At the time of this writing, it looks like tickets are still on sale for the last of the SPIN anniversary shows, where tonight Spiritualized plays their drop-dead gorgeous masterpiece, Ladies and Gentleman We Are Floating in Space, alongside an orchestra and choir at Radio City Music Hall. If for whatever reason you have a thing against space-rock masterpieces or just prefer your indie-rock to sound more like the Shins, whippersnapper Avi Buffalo and his very tall Sub Pop cohort Chad VanGaalen will be playing the Seaport. Seventy-eight degrees, no chance of rain, free admission.
Come Saturday afternoon, it seems probable that every single person living in Brooklyn, ages 18-30, will head to Queens for what promises to be one of the biggest P.S. 1 Warm Ups of the season. Animal Collective DJs. You dance. Blondes, Oneohtrix Point Never, Prince Rama and more under the psych-synth-freak umbrella perform. You dance, or at least nod your head knowingly. Then catch Sonic Youth at Prospect Park (with Talk Normal and L Mag new obsessions Grass Widow) if you're in the mood for a classic or punk duo Japanther at Union Hall if your feeling feisty.
Sunday's toss-up: Ted Leo, Darlings (um, we really like Darlings) and ArpLine for a free Jelly show at Brooklyn Bowl or St. Vincent, tUnE-YaRdS and Basia Bulat for a free show at Central Park's SummerStage. If you find out why Jelly hates us, let us know? End the weekend at The Delancey for Julian Lynch and his, you know, lo-fi pop that's a notch better than the rest. Then get some sleep. Wavves and the Black Lips both play on Monday, and you'll want to be alert in case there's a fight. (The joke's not dead!)
This right here is epic, like the Duck Amuck of the 21st century, the most creative deconstruction of cartoon animation in decades: Teddy Newton's Day & Night. If you didn't see it before Toy Story 3 (and even if you did) watch it now, and all weekend. See you on Monday! (Fubiz)
So we were very, very sad to learn that Gino—a preserved-in-amber specimen of fine old New York eateries—was closing up shop after 65 glorious years... to be replaced by a Beverly Hills cupcake concern, some stupid fucking thing called "Sprinkles," beloved of stupid fucking celebrities. It really couldn't get any more galling than that. (Here's a pic of the gutted Gino, not for the faint of heart.)
Granted, there's nothing new about hating on all the ridiculously moronic high-end cupcake shops in this city, but all of the aforementioned pain and anger came flooding back to me when I read breathless news this morning of a fancy new cupcake shop opening in a couple weeks just up the hill in Brooklyn Heights, Crumbs.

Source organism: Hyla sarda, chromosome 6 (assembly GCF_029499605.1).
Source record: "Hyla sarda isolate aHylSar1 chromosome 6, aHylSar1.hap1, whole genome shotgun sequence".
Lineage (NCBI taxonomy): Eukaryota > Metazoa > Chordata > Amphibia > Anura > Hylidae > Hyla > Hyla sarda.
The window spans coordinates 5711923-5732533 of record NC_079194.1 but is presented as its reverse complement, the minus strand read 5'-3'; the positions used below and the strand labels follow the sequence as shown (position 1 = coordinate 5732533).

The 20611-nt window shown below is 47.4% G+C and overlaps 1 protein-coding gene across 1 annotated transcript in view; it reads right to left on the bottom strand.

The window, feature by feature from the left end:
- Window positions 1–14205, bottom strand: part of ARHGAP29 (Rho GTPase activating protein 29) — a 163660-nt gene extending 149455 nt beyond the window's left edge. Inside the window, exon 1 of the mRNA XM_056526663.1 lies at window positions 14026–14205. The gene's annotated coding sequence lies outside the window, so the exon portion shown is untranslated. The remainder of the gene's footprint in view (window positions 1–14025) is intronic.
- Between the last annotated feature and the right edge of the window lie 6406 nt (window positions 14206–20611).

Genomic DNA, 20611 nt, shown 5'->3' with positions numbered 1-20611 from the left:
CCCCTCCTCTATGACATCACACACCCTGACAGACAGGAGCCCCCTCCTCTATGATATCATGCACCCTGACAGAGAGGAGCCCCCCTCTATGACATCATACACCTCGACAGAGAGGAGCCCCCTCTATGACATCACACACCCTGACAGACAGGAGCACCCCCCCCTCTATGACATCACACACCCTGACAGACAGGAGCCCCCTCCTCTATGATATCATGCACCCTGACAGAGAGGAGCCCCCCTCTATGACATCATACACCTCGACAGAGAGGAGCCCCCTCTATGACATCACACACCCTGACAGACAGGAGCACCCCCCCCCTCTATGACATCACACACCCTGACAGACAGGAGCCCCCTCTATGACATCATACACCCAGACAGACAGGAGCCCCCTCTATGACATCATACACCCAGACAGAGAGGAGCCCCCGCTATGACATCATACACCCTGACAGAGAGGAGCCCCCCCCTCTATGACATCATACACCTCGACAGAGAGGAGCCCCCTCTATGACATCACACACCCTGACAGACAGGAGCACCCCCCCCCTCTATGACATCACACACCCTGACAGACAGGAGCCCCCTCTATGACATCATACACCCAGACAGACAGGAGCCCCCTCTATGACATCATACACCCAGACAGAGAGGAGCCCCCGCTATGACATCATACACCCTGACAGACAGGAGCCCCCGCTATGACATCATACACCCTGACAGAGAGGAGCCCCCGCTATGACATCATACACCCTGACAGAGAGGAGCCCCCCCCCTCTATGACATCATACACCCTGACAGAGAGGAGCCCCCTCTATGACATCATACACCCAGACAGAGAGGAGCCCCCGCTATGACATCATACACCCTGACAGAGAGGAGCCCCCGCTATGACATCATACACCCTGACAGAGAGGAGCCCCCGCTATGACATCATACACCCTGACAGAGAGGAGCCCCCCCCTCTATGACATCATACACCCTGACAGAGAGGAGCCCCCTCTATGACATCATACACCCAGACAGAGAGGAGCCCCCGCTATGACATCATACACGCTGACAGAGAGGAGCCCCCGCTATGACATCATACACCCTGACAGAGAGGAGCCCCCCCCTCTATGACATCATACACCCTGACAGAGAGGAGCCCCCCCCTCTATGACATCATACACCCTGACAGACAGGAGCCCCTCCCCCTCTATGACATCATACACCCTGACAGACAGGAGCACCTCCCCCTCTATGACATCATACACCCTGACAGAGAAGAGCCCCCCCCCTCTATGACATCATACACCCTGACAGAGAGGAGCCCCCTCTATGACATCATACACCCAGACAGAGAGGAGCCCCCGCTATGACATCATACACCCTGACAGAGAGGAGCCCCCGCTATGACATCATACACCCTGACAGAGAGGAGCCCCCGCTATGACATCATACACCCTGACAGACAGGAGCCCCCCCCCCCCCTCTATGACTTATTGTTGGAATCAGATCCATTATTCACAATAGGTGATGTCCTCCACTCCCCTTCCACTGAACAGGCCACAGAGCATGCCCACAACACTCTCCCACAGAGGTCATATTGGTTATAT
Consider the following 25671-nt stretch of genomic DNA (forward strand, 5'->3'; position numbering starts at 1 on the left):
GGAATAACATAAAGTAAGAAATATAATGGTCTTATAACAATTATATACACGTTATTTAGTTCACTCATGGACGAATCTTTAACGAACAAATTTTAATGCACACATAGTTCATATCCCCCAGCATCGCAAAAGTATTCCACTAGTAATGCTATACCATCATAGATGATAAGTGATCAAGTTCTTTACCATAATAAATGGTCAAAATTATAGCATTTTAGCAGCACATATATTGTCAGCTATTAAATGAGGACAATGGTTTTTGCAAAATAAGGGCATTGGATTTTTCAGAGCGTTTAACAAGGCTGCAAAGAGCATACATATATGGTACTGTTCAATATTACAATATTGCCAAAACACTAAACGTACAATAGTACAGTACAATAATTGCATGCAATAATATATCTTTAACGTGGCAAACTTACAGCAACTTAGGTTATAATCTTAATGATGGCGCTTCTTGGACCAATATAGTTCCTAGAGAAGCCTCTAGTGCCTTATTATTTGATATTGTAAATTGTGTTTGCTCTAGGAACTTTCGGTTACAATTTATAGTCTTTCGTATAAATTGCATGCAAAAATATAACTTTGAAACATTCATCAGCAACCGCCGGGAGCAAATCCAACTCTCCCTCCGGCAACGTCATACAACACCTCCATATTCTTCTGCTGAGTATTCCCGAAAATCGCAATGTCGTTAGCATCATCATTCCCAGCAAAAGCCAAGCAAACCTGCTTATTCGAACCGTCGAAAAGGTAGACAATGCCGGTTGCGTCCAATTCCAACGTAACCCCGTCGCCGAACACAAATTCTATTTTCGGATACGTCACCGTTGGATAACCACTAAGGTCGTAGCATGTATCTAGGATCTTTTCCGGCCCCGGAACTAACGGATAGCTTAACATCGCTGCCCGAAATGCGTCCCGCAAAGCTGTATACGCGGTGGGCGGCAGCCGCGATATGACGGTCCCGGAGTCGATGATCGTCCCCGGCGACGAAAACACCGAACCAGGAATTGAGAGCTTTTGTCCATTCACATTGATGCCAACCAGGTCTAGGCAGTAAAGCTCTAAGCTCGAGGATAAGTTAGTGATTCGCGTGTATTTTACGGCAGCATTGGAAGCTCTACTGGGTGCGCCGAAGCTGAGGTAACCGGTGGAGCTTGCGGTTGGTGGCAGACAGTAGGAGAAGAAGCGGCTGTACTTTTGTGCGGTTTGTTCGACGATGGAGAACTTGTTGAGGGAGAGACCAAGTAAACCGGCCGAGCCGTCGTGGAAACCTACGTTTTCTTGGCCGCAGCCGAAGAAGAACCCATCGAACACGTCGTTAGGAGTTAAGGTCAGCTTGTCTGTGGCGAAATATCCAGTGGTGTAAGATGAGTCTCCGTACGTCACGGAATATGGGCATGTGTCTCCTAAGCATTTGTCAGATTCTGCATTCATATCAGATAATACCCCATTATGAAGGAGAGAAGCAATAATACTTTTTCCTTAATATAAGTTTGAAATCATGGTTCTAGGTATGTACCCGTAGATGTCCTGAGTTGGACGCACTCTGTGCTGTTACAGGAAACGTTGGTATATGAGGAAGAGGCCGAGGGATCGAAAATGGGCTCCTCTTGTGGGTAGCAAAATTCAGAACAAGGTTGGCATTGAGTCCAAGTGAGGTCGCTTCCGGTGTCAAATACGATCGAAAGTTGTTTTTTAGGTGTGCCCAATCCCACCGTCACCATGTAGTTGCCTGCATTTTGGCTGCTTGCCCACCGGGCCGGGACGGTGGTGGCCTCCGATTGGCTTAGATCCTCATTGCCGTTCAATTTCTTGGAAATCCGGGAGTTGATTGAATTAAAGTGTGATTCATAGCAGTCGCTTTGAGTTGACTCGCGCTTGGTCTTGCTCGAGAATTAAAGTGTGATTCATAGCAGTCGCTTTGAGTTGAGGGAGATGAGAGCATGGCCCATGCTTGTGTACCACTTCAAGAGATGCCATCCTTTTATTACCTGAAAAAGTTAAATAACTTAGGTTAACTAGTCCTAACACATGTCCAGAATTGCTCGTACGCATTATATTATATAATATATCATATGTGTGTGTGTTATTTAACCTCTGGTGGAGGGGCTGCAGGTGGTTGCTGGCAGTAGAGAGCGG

So, though it may be a purely symbolic gesture, the only way I think I can deal with my grief and rage is to hereby vow to never, ever again eat a fancy store-bought NYC cupcake, until the day I die.
Did you hear about the zoo in China that inadvertently gassed its star attraction, a 21-year-old giant panda named Quan Quan, earlier this week? Workers were apparently disinfecting another area of Jinan Zoo in Shandong province when their chlorine, chlorine hydride and carbon monoxide mixture made its way into the ventilation system and seeped into the panda pen, killing the mother of seven. Understandably, people are pissed, as, presumably, are the pandas. If they could they'd inform zoo officials of their outrage in a manner similar to the above commercial for some sort of panda-flavored spread. Which, gross, right? (Ufunk)
... and Intern Deirdre brought it over to my desk.
Do you guys know how long it took me to decide which Primus video to post? It took a really long time. Why? Because now more than 15 years removed from the last time I voluntarily listened to a Primus record, it his hitting me like a ton of bricks that, holy shit, they had a lot of really, really awesome songs. "Too Many Puppies," "Here Come the Bastards," "My Name is Mud," "DMV," "Tommy the Cat," "Mrs. Blaileen," and even, of course, "Wynona's Big Brown Beaver"—hits, every last one of 'em, by a band that, yes, could potentially be described as irritating, but also must be described, for better or worse, as nothing if not 100% original. Anyway, they're at the Waterfront tonight, and hooboy, you thought there were a lot of dudes at Faith No More?